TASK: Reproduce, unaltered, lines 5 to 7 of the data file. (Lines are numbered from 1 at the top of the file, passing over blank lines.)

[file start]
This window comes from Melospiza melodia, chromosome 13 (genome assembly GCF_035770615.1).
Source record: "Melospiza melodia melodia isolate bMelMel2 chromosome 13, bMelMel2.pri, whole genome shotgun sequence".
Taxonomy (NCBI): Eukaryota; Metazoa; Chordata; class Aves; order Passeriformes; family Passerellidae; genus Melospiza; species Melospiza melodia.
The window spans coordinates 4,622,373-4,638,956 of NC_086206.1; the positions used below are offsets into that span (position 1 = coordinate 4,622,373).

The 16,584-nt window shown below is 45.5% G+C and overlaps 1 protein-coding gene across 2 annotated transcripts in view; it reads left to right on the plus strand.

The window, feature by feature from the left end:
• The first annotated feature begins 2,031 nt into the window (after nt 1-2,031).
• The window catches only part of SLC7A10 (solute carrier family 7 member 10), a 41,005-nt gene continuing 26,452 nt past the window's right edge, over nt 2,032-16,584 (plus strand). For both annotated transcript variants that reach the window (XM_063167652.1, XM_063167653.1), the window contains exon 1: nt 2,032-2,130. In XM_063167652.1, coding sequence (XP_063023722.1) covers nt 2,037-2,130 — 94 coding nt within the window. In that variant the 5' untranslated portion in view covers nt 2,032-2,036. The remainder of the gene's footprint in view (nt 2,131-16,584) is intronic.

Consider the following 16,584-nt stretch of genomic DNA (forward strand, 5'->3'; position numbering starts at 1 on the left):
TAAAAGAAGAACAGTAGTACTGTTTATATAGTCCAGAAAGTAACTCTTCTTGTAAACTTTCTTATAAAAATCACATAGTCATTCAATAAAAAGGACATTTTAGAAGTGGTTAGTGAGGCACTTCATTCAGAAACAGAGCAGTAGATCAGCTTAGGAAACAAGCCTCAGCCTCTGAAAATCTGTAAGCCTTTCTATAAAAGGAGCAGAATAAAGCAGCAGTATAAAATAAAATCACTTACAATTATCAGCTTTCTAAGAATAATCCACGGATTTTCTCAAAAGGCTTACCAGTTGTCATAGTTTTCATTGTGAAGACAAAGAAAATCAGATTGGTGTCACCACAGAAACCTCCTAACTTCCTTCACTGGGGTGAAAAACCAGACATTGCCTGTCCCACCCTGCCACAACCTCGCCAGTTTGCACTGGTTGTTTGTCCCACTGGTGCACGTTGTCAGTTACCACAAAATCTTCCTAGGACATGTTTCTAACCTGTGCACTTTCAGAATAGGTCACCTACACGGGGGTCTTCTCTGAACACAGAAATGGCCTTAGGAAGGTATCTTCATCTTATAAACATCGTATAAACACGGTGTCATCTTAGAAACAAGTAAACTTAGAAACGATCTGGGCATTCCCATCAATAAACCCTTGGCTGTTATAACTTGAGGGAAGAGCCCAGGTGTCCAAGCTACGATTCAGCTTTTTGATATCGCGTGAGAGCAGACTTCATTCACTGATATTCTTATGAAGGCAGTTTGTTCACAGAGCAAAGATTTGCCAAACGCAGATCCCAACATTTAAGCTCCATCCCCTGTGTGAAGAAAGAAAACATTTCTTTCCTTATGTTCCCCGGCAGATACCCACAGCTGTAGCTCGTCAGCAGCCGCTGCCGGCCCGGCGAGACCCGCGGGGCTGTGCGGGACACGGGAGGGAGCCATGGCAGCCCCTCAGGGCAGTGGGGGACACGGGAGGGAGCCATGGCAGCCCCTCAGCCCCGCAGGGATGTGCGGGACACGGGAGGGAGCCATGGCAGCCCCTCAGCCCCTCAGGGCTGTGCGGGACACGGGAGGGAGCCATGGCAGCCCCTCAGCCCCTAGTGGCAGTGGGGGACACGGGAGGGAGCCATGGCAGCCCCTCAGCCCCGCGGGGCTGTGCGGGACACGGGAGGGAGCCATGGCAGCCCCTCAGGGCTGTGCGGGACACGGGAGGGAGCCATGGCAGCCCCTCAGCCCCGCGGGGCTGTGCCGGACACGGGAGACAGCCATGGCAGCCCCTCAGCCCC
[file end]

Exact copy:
The 16,584-nt window shown below is 45.5% G+C and overlaps 1 protein-coding gene across 2 annotated transcripts in view; it reads left to right on the plus strand.

The window, feature by feature from the left end:
• The first annotated feature begins 2,031 nt into the window (after nt 1-2,031).